When waves crash onshore they can make a significant impact to the landscape by shifting entire islands of sand and carving out rocky coastlines. Storm waves can even move boulders the size of cars above the high tide line, leaving a massive boulder hundreds of feet inland. Until recently, scientists attributed the placement of these rogue boulders to past tsunami damage, however, a 2018 study upended this notion by carefully recording the movement of boulders along a swath of rocky coastline in Ireland over a time period in which no tsunamis occurred. In addition to over 1,000 mid-sized boulders, many reaching over 100 tons in weight, scientists recorded the movement of a 620-ton boulder (the same weight as 90 full-sized African elephants), showing that storm waves moved it over 8 feet (2.5 meters) in just one winter.
Anatomy of a Wave
A wave forms in a series of crests and troughs. The crests are the peak heights of the wave and the troughs are the lowest valleys. A wave is described by its wavelength (or the distance between two sequential crests or two sequential troughs), the wave period (or the time it takes a wave to travel the wavelength), and the wave frequency (the number of wave crests that pass by a fixed location in a given amount of time). When a wave travels, it is passing through the water, but the water barely travels, rather it moves in a circular motion.
Waves on the ocean surface are usually formed by wind. When wind blows, it transfers the energy through friction. The faster the wind, the longer it blows, or the farther it can blow uninterrupted, the bigger the waves. Therefore, a wave's size depends on wind speed, wind duration, and the area over which the wind is blowing (the fetch). This variability leads to waves of all shapes and sizes. The smallest categories of waves are ripples, growing less than one foot (.3 m) high. The largest waves occur where there are big expanses of open water that wind can affect. Places famous for big waves include Waimea Bay in Hawaii, Jaws in Maui, Mavericks in California, Mullaghmore Head in Ireland, and Teahupoo in Tahiti. These large wave sites attract surfers, although occasionally, waves get just too big to surf. Some of the biggest waves are generated by storms like hurricanes. In 2004, Hurricane Ivan created waves that averaged around 60 feet (18 meters) high and the largest were almost 100 feet (30.5 meters) high. In 2019, hurricane Dorian also created a wave over 100 feet high in the northern Atlantic.
Giant waves don’t just occur near land. ‘Rogue waves,' which can form during storms, are especially big—there are reports of 112 foot (34 m) and 70 foot (21 m) rogue waves—and can be extremely unpredictable. To sailors, they look like walls of water. No one knows for sure what causes a rogue wave to appear, but some scientists think that they tend to form when different ocean swells reinforce one another. Many of the largest rogue waves recorded have been in the North Sea in the North Atlantic Ocean. One was recorded by a buoy in 2013 and measured 62.3 feet (19 m) and another nicknamed the Draupner wave was a massive wall of water 84 feet (25.6 m) high that crossed a natural gas platform on New Year's Eve, 1995.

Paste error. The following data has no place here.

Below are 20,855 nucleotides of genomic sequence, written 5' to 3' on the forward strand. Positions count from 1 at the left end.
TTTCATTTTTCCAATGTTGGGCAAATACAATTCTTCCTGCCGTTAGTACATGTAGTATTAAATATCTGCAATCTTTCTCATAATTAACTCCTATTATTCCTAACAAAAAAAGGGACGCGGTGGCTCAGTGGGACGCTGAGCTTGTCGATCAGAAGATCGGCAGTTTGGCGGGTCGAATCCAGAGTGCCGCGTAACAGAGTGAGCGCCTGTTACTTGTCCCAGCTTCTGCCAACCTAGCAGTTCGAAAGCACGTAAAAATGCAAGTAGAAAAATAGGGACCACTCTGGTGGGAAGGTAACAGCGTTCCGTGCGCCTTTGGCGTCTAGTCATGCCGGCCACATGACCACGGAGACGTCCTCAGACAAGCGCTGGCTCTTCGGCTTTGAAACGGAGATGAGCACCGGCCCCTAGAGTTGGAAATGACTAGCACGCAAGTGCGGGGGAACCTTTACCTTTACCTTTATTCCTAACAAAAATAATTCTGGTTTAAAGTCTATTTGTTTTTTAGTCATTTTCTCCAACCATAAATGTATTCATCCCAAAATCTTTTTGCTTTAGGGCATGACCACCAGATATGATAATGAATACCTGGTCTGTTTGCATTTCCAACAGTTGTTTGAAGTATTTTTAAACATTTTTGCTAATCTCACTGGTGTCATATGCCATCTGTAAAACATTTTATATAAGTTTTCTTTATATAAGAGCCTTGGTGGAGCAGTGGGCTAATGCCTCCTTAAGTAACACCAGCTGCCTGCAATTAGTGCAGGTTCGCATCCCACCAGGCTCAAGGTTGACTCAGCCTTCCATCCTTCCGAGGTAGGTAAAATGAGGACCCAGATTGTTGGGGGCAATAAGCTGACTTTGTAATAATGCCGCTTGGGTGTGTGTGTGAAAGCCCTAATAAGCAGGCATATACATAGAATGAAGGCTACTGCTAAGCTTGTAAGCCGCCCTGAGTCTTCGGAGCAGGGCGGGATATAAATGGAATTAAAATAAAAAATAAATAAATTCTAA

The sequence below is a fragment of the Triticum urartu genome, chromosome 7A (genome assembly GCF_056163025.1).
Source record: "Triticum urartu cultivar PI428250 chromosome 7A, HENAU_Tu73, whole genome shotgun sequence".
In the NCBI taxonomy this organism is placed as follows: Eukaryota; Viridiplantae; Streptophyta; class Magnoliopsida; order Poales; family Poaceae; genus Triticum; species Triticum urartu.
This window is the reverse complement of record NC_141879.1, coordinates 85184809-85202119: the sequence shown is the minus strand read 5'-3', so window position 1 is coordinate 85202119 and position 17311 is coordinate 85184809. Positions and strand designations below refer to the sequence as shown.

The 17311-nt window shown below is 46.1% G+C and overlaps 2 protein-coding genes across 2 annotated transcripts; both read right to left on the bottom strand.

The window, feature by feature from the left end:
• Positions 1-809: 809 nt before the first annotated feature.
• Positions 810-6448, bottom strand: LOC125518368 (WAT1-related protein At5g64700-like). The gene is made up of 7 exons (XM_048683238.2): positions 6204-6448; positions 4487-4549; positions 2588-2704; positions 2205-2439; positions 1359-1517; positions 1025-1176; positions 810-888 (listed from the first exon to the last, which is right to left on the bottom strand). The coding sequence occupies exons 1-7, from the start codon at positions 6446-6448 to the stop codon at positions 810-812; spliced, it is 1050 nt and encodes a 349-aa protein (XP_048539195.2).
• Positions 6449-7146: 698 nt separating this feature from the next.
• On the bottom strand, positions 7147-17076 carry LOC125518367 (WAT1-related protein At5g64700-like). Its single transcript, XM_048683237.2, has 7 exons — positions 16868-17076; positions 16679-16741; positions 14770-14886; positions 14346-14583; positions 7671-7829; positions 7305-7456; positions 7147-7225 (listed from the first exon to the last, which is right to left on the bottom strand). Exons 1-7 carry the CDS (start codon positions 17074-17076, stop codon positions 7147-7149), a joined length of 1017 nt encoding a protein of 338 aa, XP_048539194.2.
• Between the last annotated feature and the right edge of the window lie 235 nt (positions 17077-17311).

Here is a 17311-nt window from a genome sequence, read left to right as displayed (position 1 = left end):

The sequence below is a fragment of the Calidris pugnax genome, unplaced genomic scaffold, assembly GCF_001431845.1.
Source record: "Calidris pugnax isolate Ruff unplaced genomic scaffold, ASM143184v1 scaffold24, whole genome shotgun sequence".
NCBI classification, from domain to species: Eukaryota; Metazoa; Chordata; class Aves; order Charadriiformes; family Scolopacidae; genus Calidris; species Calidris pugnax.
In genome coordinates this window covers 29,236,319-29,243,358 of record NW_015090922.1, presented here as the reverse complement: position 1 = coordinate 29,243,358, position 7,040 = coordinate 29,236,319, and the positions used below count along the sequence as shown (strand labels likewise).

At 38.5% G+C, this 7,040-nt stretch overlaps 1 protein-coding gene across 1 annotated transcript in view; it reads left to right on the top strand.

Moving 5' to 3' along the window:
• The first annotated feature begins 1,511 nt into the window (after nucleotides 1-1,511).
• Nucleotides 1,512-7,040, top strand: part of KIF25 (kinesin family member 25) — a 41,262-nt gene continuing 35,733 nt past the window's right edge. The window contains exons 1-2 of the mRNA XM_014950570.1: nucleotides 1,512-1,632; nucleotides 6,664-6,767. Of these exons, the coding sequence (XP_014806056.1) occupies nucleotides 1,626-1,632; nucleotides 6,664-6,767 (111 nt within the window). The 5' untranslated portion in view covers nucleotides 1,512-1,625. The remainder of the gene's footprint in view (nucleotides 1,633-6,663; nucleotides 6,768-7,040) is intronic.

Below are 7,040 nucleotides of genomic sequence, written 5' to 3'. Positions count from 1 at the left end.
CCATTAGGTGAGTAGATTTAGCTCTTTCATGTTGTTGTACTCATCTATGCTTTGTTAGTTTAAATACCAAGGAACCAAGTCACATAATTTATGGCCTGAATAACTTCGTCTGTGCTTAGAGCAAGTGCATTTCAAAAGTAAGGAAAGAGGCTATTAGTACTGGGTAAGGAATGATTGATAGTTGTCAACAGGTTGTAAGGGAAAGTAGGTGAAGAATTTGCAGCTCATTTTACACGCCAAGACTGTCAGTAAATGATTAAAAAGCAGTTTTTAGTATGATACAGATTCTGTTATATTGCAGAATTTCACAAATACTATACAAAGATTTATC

A classic tsunami wave occurs when the tectonic plates beneath the ocean slip during an earthquake. The physical shift of the plates force water up and above the average sea level by a few meters. This then gets transferred into horizontal energy across the ocean’s surface. From a single tectonic plate slip, waves radiate outwards in all directions moving away from the earthquake.
When a tsunami reaches shore, it begins to slow dramatically from contact with the bottom of the seafloor. As the leading part of the wave begins to slow, the remaining wave piles up behind it, causing the height of the wave to increase. Though tsunami waves are only a few feet to several meters high as they travel over the deep ocean, it is their speed and long wavelength that cause the change to dramatic heights when they are forced to slow at the shore.
Tsunami waves are capable of destroying seaside communities with wave heights that sometimes surpass around 66ft (20 m). Tsunamis have caused over 420,000 deaths since 1850—over 230,000 people were killed by the giant earthquake off Indonesia in 2004, and the damage caused to the Fukushima nuclear reactor in Japan by a tsunami in 2011 continues to wreak havoc. Although tsunamis cannot be predicted in advance when an earthquake occurs, tsunami warnings are broadcast and any waves can be tracked by a global network of buoys – this early warning system is essential because tsunamis can travel at over 400 miles per hour (644 km/hr). The highest tsunami wave reached about 1,720 ft (524 m), a product of a massive earthquake and rockslide. When the wave hit shore, it was said to destroy everything.
There are also other, usually less destructive tsunami waves caused by weather systems called meteotsunamis. These tsunami waves have similar characteristics to the classical earthquake driven tsunamis described above, however they are typically much smaller and focused along smaller regions of the oceans or even Great Lakes. Meteotsunamis are often caused by fast moving storm systems and have been measured in several cases at over 6 feet (2 meters) high. A 2019 study found that smaller meteotsunami waves strike the east coast of the U.S. more than twenty times a year!